Dance Injuries

Dance Injuries

Article by Nadine Stewart

Dance Injuries

Common dance injuries include sprains and strains, where your muscles and ligaments are overstretched or twisted.

Additionally, dancers can also sustain impact injuries, such as bruises caused by falling, collisions, trips, and slips. Ill-fitting shoes can cause foot and toes injuries.

Most dancers train between 6 to 35 hours per week. Due to the number of training hours and repetition involved in ballet, many of the injuries sustained by dancers are overuse injuries rather than acute injuries. This means that the injury results from gradual wear and tear that progressively worsens over time, rather than being caused by one specific incident. It is crucial to have these types of injuries treated early, and the cause of the injury corrected so that the damage doesn’t worsen to a point where it is restricting everyday activities, including dancing.

Often overuse injuries can be caused by growth spurts, muscle imbalance, incorrect technique, a change or increase in usual training load, a change or additional rehearsal and performance schedule, or incorrectly fitting footwear, especially pointe shoes.

The most common overuse injuries in dancers fall into three categories including; tendinopathies, sprains (injuries that involve ligaments) and strains (injuries that affect muscles). Some common overuse injuries for ballet dancers include:

Dance injuries and prevention strategies are best developed with the assistance of a dance physiotherapist.

More Information:

Acute Injury Signs

Acute Injury Management.

Here are some warning signs that you have an injury. While some injuries are immediately evident, others can creep up slowly and progressively get worse. If you don't pay attention to both types of injuries, chronic problems can develop.

For detailed information on specific injuries, check out the injury by body part section.

Don't Ignore these Injury Warning Signs

Joint Pain

Joint pain, particularly in the knee, ankle, elbow, and wrist joints, should never be ignored. Because these joints are not covered by muscle, pain here is rarely of muscular origin. Joint pain that lasts more than 48 hours requires a professional diagnosis.

Tenderness

If you can elicit pain at a specific point in a bone, muscle, or joint, you may have a significant injury by pressing your finger into it. If the same spot on the other side of the body does not produce the same pain, you should probably see your health professional.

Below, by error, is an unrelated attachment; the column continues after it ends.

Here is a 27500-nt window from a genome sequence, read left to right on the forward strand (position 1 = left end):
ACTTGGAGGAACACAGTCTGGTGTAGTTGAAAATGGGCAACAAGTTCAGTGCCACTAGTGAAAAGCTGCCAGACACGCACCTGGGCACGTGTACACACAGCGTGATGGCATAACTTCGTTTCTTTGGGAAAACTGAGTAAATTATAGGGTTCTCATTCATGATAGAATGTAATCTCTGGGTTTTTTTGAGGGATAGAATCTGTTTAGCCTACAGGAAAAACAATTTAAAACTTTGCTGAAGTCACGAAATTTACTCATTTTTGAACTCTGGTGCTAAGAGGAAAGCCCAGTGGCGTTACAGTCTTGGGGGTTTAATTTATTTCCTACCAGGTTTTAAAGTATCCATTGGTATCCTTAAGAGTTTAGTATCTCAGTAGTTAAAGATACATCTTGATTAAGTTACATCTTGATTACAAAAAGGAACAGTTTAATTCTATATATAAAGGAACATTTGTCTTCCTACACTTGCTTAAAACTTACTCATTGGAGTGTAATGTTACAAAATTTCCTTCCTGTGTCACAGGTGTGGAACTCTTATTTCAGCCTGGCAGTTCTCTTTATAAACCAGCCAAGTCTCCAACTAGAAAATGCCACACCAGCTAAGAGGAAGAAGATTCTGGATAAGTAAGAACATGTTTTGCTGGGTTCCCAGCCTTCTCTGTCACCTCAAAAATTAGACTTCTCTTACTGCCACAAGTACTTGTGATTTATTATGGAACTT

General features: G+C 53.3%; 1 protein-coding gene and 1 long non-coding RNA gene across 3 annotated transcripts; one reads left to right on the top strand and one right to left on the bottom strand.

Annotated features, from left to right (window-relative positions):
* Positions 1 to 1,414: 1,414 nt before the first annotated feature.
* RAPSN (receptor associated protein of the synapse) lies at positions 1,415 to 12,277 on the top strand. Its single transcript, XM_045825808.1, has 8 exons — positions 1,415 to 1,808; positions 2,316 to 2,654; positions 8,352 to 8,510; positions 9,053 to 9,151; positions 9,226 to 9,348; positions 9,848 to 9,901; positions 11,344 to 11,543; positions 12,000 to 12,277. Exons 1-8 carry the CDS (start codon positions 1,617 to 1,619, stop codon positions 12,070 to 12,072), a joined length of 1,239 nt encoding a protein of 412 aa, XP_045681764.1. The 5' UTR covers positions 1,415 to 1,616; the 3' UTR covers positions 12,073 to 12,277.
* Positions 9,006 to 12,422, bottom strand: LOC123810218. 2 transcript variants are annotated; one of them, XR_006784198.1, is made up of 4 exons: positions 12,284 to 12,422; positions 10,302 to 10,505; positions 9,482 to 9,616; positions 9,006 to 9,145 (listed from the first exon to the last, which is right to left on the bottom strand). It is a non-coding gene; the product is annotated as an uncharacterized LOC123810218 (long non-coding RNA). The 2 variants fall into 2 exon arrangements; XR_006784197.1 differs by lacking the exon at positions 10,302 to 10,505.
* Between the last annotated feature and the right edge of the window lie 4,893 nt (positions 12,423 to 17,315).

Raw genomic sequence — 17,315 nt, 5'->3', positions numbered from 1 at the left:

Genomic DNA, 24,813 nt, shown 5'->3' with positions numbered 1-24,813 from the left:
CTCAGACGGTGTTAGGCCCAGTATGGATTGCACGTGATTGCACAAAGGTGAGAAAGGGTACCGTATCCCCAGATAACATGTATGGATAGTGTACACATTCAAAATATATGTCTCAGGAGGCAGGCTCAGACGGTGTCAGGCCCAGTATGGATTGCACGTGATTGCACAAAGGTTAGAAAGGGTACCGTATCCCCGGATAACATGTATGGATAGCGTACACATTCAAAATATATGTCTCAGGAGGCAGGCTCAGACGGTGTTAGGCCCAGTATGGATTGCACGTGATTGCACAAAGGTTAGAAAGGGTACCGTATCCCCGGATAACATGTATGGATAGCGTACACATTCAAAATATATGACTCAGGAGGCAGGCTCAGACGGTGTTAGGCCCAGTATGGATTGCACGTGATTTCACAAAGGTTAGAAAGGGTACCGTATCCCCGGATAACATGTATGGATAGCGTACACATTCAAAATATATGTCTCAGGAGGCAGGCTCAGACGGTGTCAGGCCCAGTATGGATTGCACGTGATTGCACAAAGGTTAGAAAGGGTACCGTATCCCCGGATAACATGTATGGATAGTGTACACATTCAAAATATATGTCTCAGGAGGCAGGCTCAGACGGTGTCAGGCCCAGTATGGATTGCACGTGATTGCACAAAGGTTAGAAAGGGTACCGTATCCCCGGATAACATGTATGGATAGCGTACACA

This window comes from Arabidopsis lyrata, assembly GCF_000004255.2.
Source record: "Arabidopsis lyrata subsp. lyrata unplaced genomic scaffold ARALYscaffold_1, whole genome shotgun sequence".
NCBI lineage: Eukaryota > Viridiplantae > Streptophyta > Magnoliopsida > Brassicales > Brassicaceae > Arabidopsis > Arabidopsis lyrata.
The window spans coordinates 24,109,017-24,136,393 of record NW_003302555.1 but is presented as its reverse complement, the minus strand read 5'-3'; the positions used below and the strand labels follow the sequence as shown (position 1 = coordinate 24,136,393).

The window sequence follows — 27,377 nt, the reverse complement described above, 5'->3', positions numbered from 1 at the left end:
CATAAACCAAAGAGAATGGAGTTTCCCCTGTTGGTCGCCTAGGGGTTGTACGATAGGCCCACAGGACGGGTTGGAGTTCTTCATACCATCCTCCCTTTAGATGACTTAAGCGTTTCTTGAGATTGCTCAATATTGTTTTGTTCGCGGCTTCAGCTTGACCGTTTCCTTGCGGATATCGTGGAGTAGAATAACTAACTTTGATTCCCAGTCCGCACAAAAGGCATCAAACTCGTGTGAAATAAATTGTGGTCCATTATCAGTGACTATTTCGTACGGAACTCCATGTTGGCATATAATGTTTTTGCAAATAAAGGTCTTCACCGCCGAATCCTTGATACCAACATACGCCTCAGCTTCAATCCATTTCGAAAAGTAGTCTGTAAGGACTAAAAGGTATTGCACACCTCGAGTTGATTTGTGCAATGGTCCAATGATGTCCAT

Swelling

Nearly all sports or musculoskeletal injuries cause swelling. Swelling is usually quite obvious and can be seen, but occasionally you may feel as though something is swollen or "full" even though it looks normal. Swelling usually goes along with pain, redness and heat.

Reduced Range of Motion

If the swelling isn't obvious, you can usually find it by checking for a reduced range of motion in a joint. If there is significant swelling within a joint, you will lose range of motion. Compare one side of the body with the other to identify major differences. If there are any, you probably have an injury that needs attention.

Weakness

Compare sides for weakness by performing the same task. One way to tell is to lift the same weight with the right and left sides and look at the result. Or try to place body weight on one leg and then the other. A difference in your ability to support your weight is another suggestion of an injury that requires attention.

Immediate Injury Treatment: Step-by-Step Guidelines

  • Stop the activity immediately.
  • Wrap the injured part in a compression bandage.
  • Apply ice to the injured part (use a bag of crushed ice or a bag of frozen vegetables).
  • Elevate the injured part to reduce swelling.
  • Consult your health practitioner for a proper diagnosis of any serious injury.
  • Rehabilitate your injury under professional guidance.
  • Seek a second opinion if you are not improving.